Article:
Better numbers for Ron Paul

Ron Paul raised approximately $4 million yesterday on the internet. 40,000 people contributed to his campaign. This impressive haul is causing some folks to suggest that Paul should be taken seriously as a candidate. At the Corner, David Freddoso says, “among those for whom a sustained Iraq occupation is not a make-or-break issue, Paul’s big day is going to win him a second look.” And Captain Ed declares that “Republicans have to find a way to address [Paul supporters] outside of conspiracy theories and allusions to blowing up buildings.”
I have two responses. First, Paul has been a highly visible presence in this race for some time and does not do well in the polls. Even in New Hampshire (the “Live Free or Die” state), the Real Clear Politics average has him at 3.6 percent. In Rasmussen’s poll, he’s at 2 percent. One poll, by St. Anselm’s college, shows him with 7 percent. That looks like an outlier, but let’s assume instead that it’s evidence of a trend others have missed — 7 percent isn’t going to get much done. In short, Ron Paul is not a serious force at this juncture, and there’s no reason why the fact that 40,000 people saw fit to give him money should cause the rest of the population to give him a second (or a first) look.
But since he may command more than de minimis support, shouldn’t Republicans find a way to address his supporters? That depends on what those supporters are looking for. Captain Ed seems to assume they’re looking to a significant extent for free market policies. But that’s not how Ron Paul sees it. A few months ago, in response to a question about the expected entry of Fred Thompson into the race, Paul said this would be a good thing for him [Paul], since it would further divide the pro-war vote.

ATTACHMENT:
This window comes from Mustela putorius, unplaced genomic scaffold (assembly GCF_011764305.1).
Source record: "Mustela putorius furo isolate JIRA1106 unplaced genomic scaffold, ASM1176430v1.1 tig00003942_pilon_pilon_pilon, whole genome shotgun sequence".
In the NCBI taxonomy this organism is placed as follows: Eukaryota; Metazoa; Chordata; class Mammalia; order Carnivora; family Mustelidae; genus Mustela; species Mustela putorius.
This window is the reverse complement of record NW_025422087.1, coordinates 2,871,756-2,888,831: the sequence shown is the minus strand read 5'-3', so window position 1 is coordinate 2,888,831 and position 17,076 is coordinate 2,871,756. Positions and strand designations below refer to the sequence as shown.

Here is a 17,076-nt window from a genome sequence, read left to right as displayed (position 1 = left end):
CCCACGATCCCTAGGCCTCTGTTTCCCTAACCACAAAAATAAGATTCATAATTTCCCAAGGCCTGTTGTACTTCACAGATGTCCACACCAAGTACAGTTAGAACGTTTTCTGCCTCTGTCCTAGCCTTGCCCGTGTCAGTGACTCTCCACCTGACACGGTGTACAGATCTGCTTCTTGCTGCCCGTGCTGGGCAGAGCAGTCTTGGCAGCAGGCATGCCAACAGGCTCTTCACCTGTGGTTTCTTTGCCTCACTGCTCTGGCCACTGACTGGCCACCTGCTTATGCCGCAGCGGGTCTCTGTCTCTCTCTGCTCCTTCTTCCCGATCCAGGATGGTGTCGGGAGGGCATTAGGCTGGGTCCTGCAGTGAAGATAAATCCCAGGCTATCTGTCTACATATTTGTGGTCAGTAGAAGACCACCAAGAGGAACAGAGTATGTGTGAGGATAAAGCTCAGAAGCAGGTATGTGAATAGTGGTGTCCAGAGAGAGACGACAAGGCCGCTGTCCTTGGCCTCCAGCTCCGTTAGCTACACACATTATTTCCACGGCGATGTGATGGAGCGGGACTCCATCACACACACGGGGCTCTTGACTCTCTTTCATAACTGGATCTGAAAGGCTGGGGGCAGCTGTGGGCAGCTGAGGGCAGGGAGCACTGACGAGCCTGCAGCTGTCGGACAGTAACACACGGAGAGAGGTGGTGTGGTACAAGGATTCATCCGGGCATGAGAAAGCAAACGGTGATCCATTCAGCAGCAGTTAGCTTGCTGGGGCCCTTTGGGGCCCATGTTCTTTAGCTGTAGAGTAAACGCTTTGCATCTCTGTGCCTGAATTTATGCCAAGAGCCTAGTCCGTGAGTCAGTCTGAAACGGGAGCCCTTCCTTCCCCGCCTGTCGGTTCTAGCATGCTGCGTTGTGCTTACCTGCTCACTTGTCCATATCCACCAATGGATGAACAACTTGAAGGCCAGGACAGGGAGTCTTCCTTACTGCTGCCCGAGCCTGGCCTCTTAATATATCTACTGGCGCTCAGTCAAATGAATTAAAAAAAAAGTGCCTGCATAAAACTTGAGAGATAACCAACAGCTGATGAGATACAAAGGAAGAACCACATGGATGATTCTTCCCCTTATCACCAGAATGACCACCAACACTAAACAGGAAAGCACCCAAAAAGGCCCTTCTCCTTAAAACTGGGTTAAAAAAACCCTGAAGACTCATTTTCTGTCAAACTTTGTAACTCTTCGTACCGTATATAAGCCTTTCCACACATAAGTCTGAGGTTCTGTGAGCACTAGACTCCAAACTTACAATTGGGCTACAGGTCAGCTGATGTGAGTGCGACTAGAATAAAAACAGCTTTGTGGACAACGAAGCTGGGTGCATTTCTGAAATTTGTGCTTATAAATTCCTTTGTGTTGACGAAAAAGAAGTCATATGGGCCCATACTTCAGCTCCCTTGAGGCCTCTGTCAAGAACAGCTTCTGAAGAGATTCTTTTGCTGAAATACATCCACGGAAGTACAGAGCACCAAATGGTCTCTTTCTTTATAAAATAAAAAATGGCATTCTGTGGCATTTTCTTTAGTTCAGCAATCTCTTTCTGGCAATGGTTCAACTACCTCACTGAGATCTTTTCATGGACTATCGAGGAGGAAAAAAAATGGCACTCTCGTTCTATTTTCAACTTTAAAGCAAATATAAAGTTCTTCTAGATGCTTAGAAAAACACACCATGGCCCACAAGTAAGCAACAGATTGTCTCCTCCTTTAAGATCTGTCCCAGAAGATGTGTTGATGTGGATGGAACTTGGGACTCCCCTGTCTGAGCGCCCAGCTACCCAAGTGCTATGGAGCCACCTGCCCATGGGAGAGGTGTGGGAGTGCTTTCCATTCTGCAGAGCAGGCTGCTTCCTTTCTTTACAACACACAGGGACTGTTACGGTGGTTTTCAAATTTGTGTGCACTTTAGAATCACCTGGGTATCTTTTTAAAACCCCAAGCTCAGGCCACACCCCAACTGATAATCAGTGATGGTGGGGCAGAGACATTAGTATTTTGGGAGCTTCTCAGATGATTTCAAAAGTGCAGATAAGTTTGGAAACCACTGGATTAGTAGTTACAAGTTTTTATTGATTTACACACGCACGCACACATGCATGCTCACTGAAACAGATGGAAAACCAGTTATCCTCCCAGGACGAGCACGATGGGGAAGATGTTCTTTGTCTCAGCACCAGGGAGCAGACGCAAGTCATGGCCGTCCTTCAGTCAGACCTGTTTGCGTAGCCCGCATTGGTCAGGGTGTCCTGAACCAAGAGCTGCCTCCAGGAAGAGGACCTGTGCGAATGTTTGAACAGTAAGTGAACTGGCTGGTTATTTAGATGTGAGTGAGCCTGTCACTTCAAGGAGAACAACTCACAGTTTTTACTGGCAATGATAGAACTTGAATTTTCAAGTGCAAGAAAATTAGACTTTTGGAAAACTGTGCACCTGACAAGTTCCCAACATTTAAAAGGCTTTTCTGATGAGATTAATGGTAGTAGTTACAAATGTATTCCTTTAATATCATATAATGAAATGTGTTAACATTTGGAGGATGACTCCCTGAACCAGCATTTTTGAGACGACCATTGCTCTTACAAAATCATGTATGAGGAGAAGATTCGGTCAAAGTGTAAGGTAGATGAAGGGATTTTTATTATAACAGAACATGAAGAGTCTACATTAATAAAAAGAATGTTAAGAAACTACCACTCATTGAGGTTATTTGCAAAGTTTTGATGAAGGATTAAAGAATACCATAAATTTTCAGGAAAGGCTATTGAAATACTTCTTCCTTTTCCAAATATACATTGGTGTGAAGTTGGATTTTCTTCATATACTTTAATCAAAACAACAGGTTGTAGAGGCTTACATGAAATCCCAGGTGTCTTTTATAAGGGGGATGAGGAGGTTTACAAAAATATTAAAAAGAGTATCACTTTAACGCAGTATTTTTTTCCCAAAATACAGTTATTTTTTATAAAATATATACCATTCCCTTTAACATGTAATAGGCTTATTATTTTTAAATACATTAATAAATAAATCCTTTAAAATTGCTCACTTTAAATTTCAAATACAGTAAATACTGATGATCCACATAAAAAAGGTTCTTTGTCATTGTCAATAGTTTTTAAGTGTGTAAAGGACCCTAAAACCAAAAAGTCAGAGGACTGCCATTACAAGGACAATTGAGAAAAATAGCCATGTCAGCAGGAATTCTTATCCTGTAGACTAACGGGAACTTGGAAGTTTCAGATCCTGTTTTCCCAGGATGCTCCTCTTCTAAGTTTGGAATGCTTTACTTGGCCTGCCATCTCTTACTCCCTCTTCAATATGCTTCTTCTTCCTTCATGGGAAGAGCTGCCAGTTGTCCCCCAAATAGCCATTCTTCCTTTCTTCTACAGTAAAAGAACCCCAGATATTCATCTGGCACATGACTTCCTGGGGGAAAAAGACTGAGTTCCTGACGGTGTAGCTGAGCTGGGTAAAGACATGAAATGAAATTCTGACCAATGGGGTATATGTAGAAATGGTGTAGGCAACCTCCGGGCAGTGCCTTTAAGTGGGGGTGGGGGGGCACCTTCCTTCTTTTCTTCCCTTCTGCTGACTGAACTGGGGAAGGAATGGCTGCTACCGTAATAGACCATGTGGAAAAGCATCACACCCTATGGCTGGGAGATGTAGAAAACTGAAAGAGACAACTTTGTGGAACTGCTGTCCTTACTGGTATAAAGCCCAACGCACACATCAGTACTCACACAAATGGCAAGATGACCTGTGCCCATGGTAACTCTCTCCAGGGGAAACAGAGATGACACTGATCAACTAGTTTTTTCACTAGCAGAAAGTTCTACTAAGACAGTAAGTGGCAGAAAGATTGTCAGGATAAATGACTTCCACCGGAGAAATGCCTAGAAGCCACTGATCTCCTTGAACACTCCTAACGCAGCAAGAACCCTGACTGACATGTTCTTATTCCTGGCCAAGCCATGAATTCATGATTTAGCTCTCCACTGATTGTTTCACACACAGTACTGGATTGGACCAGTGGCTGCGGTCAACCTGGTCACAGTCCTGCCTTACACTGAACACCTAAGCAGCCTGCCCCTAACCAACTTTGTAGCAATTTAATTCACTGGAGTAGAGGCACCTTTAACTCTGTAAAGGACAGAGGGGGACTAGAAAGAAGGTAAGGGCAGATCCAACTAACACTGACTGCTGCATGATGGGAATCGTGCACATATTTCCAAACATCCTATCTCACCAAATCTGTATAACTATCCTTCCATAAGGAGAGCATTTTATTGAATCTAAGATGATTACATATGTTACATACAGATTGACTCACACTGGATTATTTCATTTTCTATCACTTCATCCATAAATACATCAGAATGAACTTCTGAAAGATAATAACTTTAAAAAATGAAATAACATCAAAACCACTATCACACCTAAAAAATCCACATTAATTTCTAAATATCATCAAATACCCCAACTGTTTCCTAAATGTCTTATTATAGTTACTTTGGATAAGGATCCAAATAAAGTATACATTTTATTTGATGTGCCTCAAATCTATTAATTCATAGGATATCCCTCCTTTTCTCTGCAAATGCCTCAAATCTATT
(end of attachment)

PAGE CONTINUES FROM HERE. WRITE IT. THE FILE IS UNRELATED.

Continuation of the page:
The candidate understands his campaign very well — it’s an anti-war candidacy and little else. Notice how during debates, he routinely turns questions about domestic policy — normally meat and drink for a libertarian — back to Iraq
The only other seriously distinguishing feature of the campaign is that it’s nutty. Being anti-war is respectable, but Paul’s opposition to the war is founded on conspiracy theories, over-the-top isolationism, and an unhealthy dose of hostility to Israel. Paul’s opposition to big government is not a distinguishing feature. There are plenty of other Republican candidates this cycle who embrace small government conservatism. Again, the only only distinguishing feature of Paul’s small government platform is its nuttiness — the gold standard, the Federal Reserve conspiracy stuff, etc.
Republicans should respond to voters who find Ron Paul appealing with a cold shoulder.
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